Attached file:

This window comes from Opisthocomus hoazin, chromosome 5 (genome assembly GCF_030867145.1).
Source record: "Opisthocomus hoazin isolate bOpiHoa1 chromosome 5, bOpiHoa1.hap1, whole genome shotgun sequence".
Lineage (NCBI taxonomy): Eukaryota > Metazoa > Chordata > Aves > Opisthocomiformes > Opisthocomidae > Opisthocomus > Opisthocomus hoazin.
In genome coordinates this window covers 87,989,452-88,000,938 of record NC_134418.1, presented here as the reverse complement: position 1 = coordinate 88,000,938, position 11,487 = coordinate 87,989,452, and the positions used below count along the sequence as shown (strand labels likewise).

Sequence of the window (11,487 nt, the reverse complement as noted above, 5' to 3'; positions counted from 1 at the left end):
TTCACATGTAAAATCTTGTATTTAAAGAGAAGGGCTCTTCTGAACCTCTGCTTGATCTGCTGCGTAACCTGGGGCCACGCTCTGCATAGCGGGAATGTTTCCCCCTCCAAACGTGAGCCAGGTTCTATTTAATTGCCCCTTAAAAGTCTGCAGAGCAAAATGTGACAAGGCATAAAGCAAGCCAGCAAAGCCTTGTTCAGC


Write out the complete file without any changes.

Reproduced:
This window comes from Opisthocomus hoazin, chromosome 5 (genome assembly GCF_030867145.1).
Source record: "Opisthocomus hoazin isolate bOpiHoa1 chromosome 5, bOpiHoa1.hap1, whole genome shotgun sequence".
Lineage (NCBI taxonomy): Eukaryota > Metazoa > Chordata > Aves > Opisthocomiformes > Opisthocomidae > Opisthocomus > Opisthocomus hoazin.
In genome coordinates this window covers 87,989,452-88,000,938 of record NC_134418.1, presented here as the reverse complement: position 1 = coordinate 88,000,938, position 11,487 = coordinate 87,989,452, and the positions used below count along the sequence as shown (strand labels likewise).

Sequence of the window (11,487 nt, the reverse complement as noted above, 5' to 3'; positions counted from 1 at the left end):
TTCACATGTAAAATCTTGTATTTAAAGAGAAGGGCTCTTCTGAACCTCTGCTTGATCTGCTGCGTAACCTGGGGCCACGCTCTGCATAGCGGGAATGTTTCCCCCTCCAAACGTGAGCCAGGTTCTATTTAATTGCCCCTTAAAAGTCTGCAGAGCAAAATGTGACAAGGCATAAAGCAAGCCAGCAAAGCCTTGTTCAGC